I wanted to help my students practice evaluating different trig ratios for special angles, so I made two sets of cards:
Set #1 is a set of answer cards. I made them out of craft foam so they would be sturdy and also look different from Set #2 which is just a set of small flashcards (problem on the front, answer on the back).
At the time, I had an idea about how I was going to use these . . . but then a bunch of other ideas came to mind. I am probably going to be changing the way that I teach this particular topic for next time (more focus on the conceptual understanding, less on the "trig hand"), but surely these scenarios could be adapted for other topics? Hence, I thought I would share:
Everything went in a bag, one for each table.
Modified flyswatter game: The flyswatter game is oodles of fun. I thought it would be perfect for trig ratio practice. It was not. Students felt pressure to answer immediately, so they ended up slapping a random answer which was rarely correct. I also wanted to have more than two students answering any given question. For the modified version, students spread the answer cards out on their desk and point to the correct one as I ask questions.
Matching work mat: This is just a card with a bunch of problems, all with unique answers. Students can place their answer cards and move them around until they're all in the right place.
Flashcards: Students quiz each other at their tables. The flash cards are also perfect for a Kagan Quiz, Quiz, Trade. Gotta love the photo-bombers in the back.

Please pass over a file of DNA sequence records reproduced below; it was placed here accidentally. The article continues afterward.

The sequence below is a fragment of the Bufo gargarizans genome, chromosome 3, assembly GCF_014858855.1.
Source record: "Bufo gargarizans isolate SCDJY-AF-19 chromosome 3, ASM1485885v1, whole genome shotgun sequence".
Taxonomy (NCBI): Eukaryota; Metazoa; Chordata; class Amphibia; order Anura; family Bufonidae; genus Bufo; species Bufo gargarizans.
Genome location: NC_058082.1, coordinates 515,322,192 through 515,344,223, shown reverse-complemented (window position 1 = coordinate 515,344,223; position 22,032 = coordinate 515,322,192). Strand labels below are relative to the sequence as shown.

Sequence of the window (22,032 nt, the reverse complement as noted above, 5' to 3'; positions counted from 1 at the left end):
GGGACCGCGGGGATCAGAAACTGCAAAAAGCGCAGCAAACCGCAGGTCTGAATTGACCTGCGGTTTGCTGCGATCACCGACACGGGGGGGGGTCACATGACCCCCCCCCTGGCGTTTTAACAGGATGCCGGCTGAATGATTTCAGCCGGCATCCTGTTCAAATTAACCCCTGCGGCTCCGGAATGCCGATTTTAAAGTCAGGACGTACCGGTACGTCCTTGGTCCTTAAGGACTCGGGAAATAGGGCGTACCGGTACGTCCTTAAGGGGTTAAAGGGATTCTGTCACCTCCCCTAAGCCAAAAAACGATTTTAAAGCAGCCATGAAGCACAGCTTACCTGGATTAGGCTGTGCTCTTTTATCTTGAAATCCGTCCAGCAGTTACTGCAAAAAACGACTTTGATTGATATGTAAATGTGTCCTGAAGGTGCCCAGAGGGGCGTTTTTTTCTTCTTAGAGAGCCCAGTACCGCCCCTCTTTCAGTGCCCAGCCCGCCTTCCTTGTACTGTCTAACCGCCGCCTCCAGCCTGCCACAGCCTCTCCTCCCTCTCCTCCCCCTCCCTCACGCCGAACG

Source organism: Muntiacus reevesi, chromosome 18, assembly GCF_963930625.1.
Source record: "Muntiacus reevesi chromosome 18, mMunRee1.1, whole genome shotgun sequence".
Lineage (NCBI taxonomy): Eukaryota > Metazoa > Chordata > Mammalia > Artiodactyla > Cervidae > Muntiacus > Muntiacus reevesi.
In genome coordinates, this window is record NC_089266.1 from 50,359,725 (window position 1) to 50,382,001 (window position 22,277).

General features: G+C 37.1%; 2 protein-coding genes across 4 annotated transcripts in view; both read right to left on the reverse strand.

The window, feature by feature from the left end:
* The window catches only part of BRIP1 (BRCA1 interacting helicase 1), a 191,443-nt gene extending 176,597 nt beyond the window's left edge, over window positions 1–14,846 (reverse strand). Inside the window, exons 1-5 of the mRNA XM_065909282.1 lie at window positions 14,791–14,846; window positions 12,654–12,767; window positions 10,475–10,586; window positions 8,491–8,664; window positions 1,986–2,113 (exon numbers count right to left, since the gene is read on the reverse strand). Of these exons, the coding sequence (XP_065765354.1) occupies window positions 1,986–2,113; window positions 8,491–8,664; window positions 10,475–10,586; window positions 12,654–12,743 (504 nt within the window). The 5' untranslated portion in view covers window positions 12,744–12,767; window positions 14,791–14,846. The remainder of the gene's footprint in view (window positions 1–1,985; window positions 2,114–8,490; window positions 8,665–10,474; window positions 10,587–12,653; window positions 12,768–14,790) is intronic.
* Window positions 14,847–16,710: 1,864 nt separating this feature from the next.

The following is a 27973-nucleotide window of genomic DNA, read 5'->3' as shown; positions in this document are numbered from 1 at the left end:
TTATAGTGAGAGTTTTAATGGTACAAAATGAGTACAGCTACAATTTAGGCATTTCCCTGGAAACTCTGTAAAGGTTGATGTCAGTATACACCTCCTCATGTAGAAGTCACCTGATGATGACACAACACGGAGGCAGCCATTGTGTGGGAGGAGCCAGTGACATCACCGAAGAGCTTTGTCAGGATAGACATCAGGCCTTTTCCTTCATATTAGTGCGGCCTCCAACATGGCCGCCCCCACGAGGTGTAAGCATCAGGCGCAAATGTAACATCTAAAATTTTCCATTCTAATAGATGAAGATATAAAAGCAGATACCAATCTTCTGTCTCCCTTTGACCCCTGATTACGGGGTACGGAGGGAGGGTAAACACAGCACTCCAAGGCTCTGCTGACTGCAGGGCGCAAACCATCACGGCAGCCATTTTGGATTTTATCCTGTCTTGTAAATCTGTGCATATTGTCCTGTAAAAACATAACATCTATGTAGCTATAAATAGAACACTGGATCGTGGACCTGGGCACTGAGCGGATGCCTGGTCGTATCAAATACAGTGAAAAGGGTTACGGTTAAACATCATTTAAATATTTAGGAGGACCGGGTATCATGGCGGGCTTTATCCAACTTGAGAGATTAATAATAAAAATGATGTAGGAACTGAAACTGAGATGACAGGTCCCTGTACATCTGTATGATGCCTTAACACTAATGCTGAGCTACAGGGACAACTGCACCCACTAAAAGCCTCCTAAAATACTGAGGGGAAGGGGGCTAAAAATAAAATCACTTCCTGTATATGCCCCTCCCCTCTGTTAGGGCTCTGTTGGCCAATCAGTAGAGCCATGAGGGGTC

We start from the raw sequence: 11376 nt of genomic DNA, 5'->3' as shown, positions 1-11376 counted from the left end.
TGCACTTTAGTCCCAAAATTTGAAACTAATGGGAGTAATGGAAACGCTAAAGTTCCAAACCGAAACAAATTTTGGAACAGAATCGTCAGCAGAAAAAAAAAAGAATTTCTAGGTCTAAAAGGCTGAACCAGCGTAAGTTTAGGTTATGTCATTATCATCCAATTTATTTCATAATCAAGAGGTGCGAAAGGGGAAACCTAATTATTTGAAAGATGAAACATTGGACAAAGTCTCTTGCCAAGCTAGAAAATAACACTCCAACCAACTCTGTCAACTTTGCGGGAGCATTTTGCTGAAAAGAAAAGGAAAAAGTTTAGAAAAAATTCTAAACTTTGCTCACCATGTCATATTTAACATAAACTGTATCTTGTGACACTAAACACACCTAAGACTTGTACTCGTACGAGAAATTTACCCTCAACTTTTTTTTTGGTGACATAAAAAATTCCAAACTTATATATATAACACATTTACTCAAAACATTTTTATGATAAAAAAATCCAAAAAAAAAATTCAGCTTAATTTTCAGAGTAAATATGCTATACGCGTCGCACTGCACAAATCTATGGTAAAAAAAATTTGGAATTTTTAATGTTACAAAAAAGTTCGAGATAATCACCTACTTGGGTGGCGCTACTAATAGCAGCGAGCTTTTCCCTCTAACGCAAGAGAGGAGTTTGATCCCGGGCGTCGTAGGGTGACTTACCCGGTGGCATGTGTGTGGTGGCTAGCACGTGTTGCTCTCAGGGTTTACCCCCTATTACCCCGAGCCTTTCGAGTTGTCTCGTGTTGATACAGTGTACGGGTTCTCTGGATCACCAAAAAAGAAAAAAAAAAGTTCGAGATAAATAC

Group Quiz: The answer cards are spread out on the table, and students have cards with four problems where each person at the table is responsible for a different one. Students can flip over a problem card at their table, and each person reaches for their corresponding answer card. I would choose problems that have similar answers, so that there is a chance of students reaching for the same answer card and being forced to talk it out.
Matching Flashcards to Answers: Students spread the answer cards out on the table and turn all the flashcards face up. They match the flashcards to the answers. The beautiful thing here is that it is super easy to self-check. Students just have to turn over the flashcards to see if they are right.
There's probably more . . . I also thought about the potential for making different sets for each table and then rotating them for multiple days of practice. But at the moment, I can't think of a topic that would require that much practice.